The Hunger Games (2012)



Controversial big budget film adaptation "The Hunger Games" hit theaters this week. I say controversial because in horror circles it's impossible to visit a message board or a post discussing the film without someone stepping up and screaming about the Japanese film "Battle Royale." "Battle Royale" is a film I was going to address in a separate review but wasn't so sure it was fair to do so. Both films compliment each other so beautifully, they should really have just divided them in half, taped them back together, Hunger Games first half with Battle Royales last three quarters and it would perhaps been everything the film going public was looking for.

"Battle Royale" is, based on a the novel that hit shelves in Japan a year earlier. The novel and the film were so controversial in Japan that the government actually took steps to stop it from being published and made. A ninth grade class is drugged and taken to an abandoned island where when they awake they will fight to the death. 42 kids boil down 3 over the next hour or so. Those three try to outsmart the system. Ultimately two succeed, but are they really winners?

It's a good film. I chose not to use the film as a platform for a full review because the version I saw was in Japanese with English subtitles. I can't be sure that the translation I was reading was literal. There are plenty of differences between what is said in Japanese and the exact word in English. It's said that Eskimos have four hundred words for snow, we have...snow. Not being an expert in Japanese I'd hate to attribute something negatively (or positively) to the film when it's really just a translation issue. That being said, I enjoyed "Battle Royale" immensely. If you have not seen it and are a fan of or are looking forward to seeing "The Hunger Games" then it's something I recommend seeing.

Unless you have been hiding under a rock then you should know about the "The Hunger Games." In the near future, America is no more and divided into districts. Each year, every district is required to sens one boy and one girl to fight to the death for the honor of their district and for the good of the nation. District 12s "tributes" Katniss Everdeen (Jennifer Lawrence) and Peeta Mellark (Josh Hutchinson) head to The Capital for training with some help from Haymitch (Woody Harrelson), Effie (Elizabeth Banks) and Cinna (Lenny Kravitz). Unleashed against 22 other competitors, Katniss and Peeta must fight to the death until there is only one (or two) of them still standing when the dust clears.

Director Gary Ross (Seabiscuit, Pleasentville) really shines over the first half of the film. The introduction and establishment of the characters is handled beautifully, even if there are some (subtle) changes from the book. Katniss is shown as strong especially in the face of the trauma her family has endured. It's only when she is confronted with losing her sister that her iron facade begins to break. She volunteers to go to the games in her sisters place and then the film shifts into overdrive. Here's where the film looses all emotional attachments to its characters.

Having read the book, I know there is a lot of material to cover and at 2 plus hours the film hits many of the points it needs to hit. It's just a shame that by essentially speeding through the last half of the film so much gets lost. Haymitch and Effie have a wonderfully antagonistic relationship in the book, it's shown sporadically in the movie, but both characters feel short changed as the credits roll. The same can be said with Katniss and her relationship with Rue. It's there but the deep emotion presented in the book are absent. The film focuses on the potential love story of Katniss and Peeta with out introducing one of the main subplots from the book. One of Katniss' main trepidations about Peeta is his ability and desire to play everything for the camera. She's not sure if his feelings for her are real or for TV. There is no allusions to that in the film. It really limits Peetas character here too. He comes off as more of a sad puppy dog than how he's presented in the book. After watching the movie it's hard to understand why Katniss would even want to be with him.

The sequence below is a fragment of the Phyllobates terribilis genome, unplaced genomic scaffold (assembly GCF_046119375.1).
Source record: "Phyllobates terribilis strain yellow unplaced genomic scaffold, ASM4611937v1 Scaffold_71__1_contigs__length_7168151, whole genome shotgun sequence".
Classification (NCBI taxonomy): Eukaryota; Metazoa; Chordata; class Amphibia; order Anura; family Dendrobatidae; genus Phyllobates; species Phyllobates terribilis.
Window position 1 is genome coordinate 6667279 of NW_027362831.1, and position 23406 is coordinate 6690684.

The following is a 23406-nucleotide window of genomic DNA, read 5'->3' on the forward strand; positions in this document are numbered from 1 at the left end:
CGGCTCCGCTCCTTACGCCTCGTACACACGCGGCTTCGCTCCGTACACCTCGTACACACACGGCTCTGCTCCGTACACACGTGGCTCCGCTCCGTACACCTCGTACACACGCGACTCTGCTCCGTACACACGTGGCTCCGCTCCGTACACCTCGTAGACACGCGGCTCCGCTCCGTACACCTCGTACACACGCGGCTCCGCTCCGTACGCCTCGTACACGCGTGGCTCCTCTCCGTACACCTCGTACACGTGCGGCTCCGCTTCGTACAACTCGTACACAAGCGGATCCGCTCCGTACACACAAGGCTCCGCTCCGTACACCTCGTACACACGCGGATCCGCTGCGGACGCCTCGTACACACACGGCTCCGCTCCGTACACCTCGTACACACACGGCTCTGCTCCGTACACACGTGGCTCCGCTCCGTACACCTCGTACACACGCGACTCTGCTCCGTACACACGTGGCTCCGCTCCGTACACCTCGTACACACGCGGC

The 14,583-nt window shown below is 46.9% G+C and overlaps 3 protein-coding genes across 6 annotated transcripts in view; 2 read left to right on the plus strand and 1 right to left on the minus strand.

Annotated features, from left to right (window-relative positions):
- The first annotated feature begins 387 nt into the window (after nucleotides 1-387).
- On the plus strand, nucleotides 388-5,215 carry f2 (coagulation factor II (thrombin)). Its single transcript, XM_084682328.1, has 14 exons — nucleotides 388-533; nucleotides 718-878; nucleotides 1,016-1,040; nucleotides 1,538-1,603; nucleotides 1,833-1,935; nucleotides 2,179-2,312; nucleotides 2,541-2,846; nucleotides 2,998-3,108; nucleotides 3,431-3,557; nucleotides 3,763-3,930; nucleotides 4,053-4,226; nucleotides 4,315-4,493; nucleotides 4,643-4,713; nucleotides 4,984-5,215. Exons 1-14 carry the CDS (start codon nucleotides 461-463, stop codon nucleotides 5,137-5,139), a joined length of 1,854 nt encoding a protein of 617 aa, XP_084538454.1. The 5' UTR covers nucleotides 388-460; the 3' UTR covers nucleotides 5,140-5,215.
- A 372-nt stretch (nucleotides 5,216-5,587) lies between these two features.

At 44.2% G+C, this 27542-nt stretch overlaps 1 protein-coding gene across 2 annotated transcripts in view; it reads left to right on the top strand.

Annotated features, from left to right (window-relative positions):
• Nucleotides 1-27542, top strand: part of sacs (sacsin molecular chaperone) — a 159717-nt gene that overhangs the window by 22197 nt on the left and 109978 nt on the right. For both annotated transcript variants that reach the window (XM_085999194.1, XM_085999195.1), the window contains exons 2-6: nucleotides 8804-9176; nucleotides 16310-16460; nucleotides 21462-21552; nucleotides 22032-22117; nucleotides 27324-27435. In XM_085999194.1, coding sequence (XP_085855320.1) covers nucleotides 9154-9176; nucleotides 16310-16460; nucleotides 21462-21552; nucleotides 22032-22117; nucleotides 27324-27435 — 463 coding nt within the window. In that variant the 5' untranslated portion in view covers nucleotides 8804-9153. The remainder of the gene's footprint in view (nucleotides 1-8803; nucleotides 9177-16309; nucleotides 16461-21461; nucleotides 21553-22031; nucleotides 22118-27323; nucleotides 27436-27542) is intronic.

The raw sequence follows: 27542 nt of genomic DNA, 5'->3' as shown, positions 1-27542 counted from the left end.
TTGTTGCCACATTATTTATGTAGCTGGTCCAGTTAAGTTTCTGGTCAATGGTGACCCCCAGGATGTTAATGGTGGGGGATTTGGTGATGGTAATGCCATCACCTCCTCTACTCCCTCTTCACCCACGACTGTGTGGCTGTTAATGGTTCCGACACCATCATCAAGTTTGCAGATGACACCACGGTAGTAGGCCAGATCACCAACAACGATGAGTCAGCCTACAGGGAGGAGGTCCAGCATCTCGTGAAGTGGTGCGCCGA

"Hunger Games" is certainly a good film. It's a lot smarter than whatever emotionless garbage Michael bay is trying to shove down our throats year after year. The supporting performances are all good, particularly Wes Bentley as Gamesmaster Seneca Crane. Lawrence is a fine actress and certainly able to handle Katniss' gambit of emotions. It is still certainly a "tween" movie though. A "tween" film with more of an edge than the "Twilight" franchise, but a "tween" film nonetheless. The violence is subdued with the dizzying use of the "shaky cam" technique. You know something is happening, but you can't quite see the violence and gore that in a more adult film would be splattering across the screen. The love story is certainly played up more than in the books, but not to a ridiculous point many were afraid of. The movie has plenty of good word of mouth coming from advance screenings. I wonder if this is a result of a "Twilight" hangover. Meaning that those types of "tween" films leave such a bad taste in critics mouths that anything even remotely above average from the genre will elicit an initial overreaction. I wonder if the second film, if made the same way will illicit such positive fervor.

Comparing "Battle Royale" to "The Hunger Games" is like comparing grapefruits to oranges. Certainly they are both fruits, and citrus fruits at that. They are similar enough that comparisons between the two are inevitable and at times warranted. But in the end they are different entities and should be treated and enjoyed as such.

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